The Parliamentarian   

 

Bowers, Camille O. wrote:

 

We did not have a board meeting in December -- the resignation letter HAS to be submitted before the cut off date of 30 days prior to the close of nominations -- the nominations close on January 15 -- that would mean I had to submit my letter by December 15 -- we did not have a December meeting.  

 

Bowers, Camille O. wrote:

 

They will be in the minutes of the Area B meeting, of course.

 

Dear Camille,

Then I would use the minutes as evidence that you submitted your resignation in  the right time period, and because there was  no meeting in December because of lack of quorum, that you have fulfilled the requirements.  It is because of unusually circumstances that the letter was not accepted. Unless this was not the body that was to vote on the letter. It is too bad that the letter was not voted on at the meeting that it was presented-- that could be the argument of the other side.  You will just have to see where this goes.  It could swing one way or the other.  I would still recommend that the board review the bylaws and the procedure on this issue.  It certainly could happen again.




The Parliamentarian






 

 

Dear Camille,
    You are certainly in a catch 22 situation.  When you announced that you submitted your letter at the November meeting,  was this announcement written in the minutes?  Some how you will need some proof that you followed the rules.  However,  your resignation was not accepted and the committee chairman still may be a stickler for the rules.  It sounds to me that this is an opportunity to re-write some of your procedures to prevent this from happening again.

The Parliamentarian

 

 

Karen wrote:

 

Dear Robert McConnell,

 

Recently our group elected co-vice presidents. Now some members are questioning if this is acceptable. Our by-laws make no mention of sharing an officer position. What should be done? Should we have new election or since membership voted on it is it acceptable for them to share the position? I can not find any mention of sharing officer positions in your book.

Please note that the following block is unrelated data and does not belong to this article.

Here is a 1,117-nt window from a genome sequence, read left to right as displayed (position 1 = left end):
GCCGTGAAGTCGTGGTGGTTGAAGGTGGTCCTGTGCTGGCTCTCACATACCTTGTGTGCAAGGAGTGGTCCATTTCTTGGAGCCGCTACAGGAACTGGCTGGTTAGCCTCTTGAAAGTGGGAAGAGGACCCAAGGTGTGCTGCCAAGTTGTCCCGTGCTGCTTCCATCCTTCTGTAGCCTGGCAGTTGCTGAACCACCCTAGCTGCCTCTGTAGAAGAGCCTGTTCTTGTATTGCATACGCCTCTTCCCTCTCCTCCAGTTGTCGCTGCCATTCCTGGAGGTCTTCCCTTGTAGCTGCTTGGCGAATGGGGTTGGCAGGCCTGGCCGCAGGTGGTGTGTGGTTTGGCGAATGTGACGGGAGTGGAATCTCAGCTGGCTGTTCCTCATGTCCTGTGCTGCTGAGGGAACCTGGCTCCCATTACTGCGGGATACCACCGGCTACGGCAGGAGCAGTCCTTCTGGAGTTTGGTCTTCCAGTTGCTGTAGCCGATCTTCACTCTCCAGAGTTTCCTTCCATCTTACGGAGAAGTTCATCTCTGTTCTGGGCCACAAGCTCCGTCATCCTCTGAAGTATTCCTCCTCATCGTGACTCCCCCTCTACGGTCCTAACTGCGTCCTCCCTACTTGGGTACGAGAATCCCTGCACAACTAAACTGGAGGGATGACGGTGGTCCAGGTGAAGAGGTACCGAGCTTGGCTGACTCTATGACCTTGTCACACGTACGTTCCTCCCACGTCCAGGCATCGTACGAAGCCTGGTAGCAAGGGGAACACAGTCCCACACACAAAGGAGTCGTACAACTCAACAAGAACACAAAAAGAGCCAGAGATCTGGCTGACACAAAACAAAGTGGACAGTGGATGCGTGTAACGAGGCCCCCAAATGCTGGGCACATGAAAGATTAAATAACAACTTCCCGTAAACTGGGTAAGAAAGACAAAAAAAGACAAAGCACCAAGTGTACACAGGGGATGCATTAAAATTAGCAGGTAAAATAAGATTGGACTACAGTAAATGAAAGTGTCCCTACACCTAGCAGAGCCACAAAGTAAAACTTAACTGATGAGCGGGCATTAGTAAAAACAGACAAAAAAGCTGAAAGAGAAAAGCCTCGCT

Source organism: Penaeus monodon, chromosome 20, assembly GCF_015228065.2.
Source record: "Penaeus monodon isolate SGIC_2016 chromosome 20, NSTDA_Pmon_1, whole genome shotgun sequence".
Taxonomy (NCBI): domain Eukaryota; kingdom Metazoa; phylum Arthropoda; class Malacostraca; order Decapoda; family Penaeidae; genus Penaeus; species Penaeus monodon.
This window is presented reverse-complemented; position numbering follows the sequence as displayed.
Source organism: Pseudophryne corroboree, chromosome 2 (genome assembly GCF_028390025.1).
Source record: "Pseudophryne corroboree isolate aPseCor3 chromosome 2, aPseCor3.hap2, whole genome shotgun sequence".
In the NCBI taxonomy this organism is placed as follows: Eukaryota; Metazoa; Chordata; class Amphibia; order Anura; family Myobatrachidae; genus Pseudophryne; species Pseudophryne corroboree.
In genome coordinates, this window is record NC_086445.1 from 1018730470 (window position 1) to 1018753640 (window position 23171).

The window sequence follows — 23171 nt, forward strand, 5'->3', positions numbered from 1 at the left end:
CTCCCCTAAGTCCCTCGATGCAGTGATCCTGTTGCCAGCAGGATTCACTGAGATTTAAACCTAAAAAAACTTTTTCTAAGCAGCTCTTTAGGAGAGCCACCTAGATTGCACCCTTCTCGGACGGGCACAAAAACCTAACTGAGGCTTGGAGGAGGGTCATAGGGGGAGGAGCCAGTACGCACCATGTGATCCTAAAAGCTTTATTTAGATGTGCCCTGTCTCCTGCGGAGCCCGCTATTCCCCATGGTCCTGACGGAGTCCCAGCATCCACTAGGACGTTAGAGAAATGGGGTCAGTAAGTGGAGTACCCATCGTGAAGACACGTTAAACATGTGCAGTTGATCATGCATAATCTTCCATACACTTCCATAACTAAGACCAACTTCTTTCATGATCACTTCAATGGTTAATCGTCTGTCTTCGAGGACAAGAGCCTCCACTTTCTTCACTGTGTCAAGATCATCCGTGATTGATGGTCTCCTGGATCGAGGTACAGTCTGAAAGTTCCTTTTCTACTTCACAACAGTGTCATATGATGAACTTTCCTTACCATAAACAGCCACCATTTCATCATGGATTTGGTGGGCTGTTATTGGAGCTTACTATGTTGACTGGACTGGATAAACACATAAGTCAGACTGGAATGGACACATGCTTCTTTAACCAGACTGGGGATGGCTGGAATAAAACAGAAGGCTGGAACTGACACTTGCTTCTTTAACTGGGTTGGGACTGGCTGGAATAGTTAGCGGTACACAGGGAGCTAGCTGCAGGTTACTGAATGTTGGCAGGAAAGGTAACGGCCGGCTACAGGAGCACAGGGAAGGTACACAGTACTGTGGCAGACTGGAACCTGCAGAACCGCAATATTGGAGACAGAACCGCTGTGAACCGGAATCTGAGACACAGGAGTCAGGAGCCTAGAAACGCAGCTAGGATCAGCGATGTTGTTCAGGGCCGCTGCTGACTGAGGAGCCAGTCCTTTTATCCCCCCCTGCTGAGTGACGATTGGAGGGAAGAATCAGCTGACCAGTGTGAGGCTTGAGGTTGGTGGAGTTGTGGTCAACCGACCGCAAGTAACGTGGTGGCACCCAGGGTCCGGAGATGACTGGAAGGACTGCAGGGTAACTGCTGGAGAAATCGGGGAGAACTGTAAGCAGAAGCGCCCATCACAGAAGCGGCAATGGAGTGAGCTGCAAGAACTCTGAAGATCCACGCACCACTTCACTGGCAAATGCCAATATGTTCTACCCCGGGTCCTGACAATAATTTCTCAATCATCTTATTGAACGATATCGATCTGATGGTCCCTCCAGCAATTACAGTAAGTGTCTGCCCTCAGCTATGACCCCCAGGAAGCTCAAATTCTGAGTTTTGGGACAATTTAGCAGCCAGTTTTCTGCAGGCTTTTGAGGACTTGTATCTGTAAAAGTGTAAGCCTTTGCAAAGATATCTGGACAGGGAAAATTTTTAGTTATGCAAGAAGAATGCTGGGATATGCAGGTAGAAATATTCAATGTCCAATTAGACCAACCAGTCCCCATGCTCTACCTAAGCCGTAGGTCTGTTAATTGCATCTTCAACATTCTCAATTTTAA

Karen Paul        President

Winston-Salem Crafts Guild

 

Dear Karen,
    Thank you for writing and buying our book.  If your bylaws do not provide for co-vice presidents then you either have to amend your bylaws to address this or not do it.  Having a shared office causes all kinds of problems, that is why no parliamentary book addresses this issue or recommends it.  Someone ultimately has to be responsible for the duties of this office.  If you are going to change your bylaws to allow for this, the bylaws must be carefully written to address who is going to do what.  You must also consider how co-vice-presidents affects the relationship with all the other operations of the organization.  Why not let those serving in the office decide who will take the office.  The members need to be notified that what they did was illegal and then how it is resolved.  If both want to be vice-president then you will have to have another election.

The Parliamentarian

 

 

Jill Starks wrote:

 

Hi~
I would like more information about joining your organization.

Jill Starks

 

Dear Jill,

    Thank you for writing .  We are not a parliamentary association, but a company that dedicates itself to educating people about the principles of democratic democracy that are to be used in meetings based upon Robert's Rules of Order.  However, there are two parliamentary associations that we have joined.  One is the National Association of Parliamentarians and the other is the American Institute of Parliamentarians. If you would like further information about these,  we will be glad to get you some information.

The Parliamentarian